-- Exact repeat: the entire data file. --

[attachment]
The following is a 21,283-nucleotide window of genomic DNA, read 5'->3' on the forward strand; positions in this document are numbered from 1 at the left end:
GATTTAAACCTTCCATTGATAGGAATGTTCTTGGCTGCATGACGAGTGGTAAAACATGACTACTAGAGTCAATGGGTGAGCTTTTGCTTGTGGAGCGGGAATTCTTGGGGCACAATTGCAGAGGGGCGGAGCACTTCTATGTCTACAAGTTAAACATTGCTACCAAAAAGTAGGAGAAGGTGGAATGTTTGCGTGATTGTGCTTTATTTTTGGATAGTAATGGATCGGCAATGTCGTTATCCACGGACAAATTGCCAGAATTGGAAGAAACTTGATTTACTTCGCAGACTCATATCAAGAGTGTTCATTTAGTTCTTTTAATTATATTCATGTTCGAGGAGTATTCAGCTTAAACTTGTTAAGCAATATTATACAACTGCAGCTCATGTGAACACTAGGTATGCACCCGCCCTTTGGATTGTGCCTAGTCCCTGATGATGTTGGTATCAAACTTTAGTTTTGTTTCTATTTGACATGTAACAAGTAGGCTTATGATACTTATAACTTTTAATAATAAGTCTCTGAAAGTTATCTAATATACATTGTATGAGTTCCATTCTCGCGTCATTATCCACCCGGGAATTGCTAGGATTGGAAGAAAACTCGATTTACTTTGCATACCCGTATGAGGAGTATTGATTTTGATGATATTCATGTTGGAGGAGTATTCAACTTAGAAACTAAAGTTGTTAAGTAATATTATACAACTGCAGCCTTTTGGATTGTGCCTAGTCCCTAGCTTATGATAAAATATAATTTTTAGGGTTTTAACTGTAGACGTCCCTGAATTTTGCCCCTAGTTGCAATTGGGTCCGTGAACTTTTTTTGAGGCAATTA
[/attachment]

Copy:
The following is a 21,283-nucleotide window of genomic DNA, read 5'->3' on the forward strand; positions in this document are numbered from 1 at the left end:
GATTTAAACCTTCCATTGATAGGAATGTTCTTGGCTGCATGACGAGTGGTAAAACATGACTACTAGAGTCAATGGGTGAGCTTTTGCTTGTGGAGCGGGAATTCTTGGGGCACAATTGCAGAGGGGCGGAGCACTTCTATGTCTACAAGTTAAACATTGCTACCAAAAAGTAGGAGAAGGTGGAATGTTTGCGTGATTGTGCTTTATTTTTGGATAGTAATGGATCGGCAATGTCGTTATCCACGGACAAATTGCCAGAATTGGAAGAAACTTGATTTACTTCGCAGACTCATATCAAGAGTGTTCATTTAGTTCTTTTAATTATATTCATGTTCGAGGAGTATTCAGCTTAAACTTGTTAAGCAATATTATACAACTGCAGCTCATGTGAACACTAGGTATGCACCCGCCCTTTGGATTGTGCCTAGTCCCTGATGATGTTGGTATCAAACTTTAGTTTTGTTTCTATTTGACATGTAACAAGTAGGCTTATGATACTTATAACTTTTAATAATAAGTCTCTGAAAGTTATCTAATATACATTGTATGAGTTCCATTCTCGCGTCATTATCCACCCGGGAATTGCTAGGATTGGAAGAAAACTCGATTTACTTTGCATACCCGTATGAGGAGTATTGATTTTGATGATATTCATGTTGGAGGAGTATTCAACTTAGAAACTAAAGTTGTTAAGTAATATTATACAACTGCAGCCTTTTGGATTGTGCCTAGTCCCTAGCTTATGATAAAATATAATTTTTAGGGTTTTAACTGTAGACGTCCCTGAATTTTGCCCCTAGTTGCAATTGGGTCCGTGAACTTTTTTTGAGGCAATTA